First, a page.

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So I leased a 2011 Chevrolet Cruze, brand new (only 2 miles on it), last November, 2010. It was running perfectly fine for a while. Brought it in for the standard tire rotation/oil change a few months ago. I brought it to an actual Chevrolet dealer to get everything done because they gave me a card that racks up points or whatever, not important.

Since then, I have been hearing a clicking noise when braking. Some more details:

  • Seems to only be coming from the back of the car.
  • Seems to only happen when I'm braking at low speeds.
  • Brought it to another Chevrolet Dealer and they said they have no idea what it is, but it doesn't look like it's affecting the car in any way.

I don't know about you, but the fact that my car clicks when it slows down doesn't seem to be something I'm willing to live with, considering my bad history with vehicles.

Also, I don't know if these have any bearing on each other whatsoever, but starting at the same time, my emissions light started coming on randomly in the car. One day it's there, the other it isn't. When I brought it to the dealer to check the clicking, I also mentioned this, but they said they couldn't fix anything b/c the light wasn't on that particular day. It's still been randomly on and off, but the clicking happens every time.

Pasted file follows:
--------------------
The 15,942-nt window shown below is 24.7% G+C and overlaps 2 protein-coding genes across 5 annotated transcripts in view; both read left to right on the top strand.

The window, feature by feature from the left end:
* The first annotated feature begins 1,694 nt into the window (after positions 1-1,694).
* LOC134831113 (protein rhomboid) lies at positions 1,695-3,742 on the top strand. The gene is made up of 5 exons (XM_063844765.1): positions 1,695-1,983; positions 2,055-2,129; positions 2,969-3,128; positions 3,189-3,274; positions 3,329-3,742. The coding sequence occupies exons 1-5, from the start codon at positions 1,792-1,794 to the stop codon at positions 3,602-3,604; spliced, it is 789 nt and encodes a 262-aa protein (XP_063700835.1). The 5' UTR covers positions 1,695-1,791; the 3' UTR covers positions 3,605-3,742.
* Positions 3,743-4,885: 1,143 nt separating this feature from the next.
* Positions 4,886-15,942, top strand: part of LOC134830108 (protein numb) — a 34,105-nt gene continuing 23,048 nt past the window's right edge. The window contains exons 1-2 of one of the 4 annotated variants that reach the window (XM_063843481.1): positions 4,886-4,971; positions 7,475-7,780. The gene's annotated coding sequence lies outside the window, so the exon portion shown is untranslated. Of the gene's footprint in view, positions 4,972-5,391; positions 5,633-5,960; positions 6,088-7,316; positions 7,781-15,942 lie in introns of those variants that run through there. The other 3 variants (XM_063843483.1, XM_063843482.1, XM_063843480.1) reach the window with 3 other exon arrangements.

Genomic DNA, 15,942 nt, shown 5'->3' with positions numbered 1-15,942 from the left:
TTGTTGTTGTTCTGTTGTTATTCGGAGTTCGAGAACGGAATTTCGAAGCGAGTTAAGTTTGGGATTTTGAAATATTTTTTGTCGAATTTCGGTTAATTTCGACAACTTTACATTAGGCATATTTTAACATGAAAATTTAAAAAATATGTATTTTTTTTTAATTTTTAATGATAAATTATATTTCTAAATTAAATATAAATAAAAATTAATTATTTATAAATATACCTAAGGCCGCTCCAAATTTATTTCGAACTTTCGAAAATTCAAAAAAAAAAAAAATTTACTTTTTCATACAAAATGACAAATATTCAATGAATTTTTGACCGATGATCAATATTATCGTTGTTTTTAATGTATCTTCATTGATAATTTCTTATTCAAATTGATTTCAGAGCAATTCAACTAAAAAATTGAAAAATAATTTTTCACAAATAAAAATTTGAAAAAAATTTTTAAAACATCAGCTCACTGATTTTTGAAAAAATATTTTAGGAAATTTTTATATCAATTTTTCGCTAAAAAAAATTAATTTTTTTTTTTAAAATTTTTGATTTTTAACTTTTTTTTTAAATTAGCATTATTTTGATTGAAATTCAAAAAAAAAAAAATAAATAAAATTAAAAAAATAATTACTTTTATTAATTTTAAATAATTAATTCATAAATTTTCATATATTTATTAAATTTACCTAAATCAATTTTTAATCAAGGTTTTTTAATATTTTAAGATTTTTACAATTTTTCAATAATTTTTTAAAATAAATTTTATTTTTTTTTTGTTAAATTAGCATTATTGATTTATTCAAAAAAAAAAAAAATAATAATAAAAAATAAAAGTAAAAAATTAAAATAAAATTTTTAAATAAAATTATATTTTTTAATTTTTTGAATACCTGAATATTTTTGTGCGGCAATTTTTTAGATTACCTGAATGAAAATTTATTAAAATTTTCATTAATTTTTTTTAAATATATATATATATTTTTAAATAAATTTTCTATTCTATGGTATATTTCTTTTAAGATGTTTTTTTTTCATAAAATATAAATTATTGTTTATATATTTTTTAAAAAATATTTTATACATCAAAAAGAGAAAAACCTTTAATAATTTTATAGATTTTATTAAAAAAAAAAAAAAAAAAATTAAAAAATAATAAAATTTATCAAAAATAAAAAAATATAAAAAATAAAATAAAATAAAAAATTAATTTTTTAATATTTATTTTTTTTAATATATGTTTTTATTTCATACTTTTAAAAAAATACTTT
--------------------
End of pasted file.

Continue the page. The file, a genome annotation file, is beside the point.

Any ideas?

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I have a 2011 Chevy Cruze, and I have the same clicking sound in the right rear. Am going into chevy tomorrow, but this is my second trip for the same problem. If I find anything, will post back. Thanks –  user937 Aug 15 '11 at 18:56
    
Thanks man. Knew someone else had to have it! –  slandau Aug 15 '11 at 19:24
    
we also bought a brand new 2011 cruze and it's only been a year the bearing at the rear (driver's side) has a whistling sound so as when u step on the brakes.. we take it to the dealership regularly for oil check and everything –  user1950 Jun 26 '12 at 13:47
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5 Answers 5

up vote 2 down vote accepted

Returned from dealer - this was their report: "clicking" noise from the R/R of the vehicle when slowing down. The technician road tested the vehicle and verified the concern. Found the rear brake shoes grabbing the drum causing minor grooves in the drum, also the technician found some grease on the backing plate. Cleaned off the grease and cleaned the brake shoes. Resurfaced the rear drums. Road tested - ok now.

So basically after 7,000 miles, they resurfaced. I drove back with no clicking, so you may need to do the same. Hope this fixes my problem as well as yours.

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Okay. I have about 13k miles, I hope I didn't wait too long! How much did this cost, or did warranty cover it? –  slandau Aug 16 '11 at 14:55
    
Warranty covered it. I added an oil change because my car said the oil was at 30% life... but thats all I paid for. –  Eric Aug 16 '11 at 16:23
    
Well I'll note this down and bring it to my dealership in the next couple of weeks. Thanks man! –  slandau Aug 16 '11 at 17:13
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They might have bent a shield, and can really only be heard when going slow. Sometimes this happens if a tire hits them while removing them, or during installation.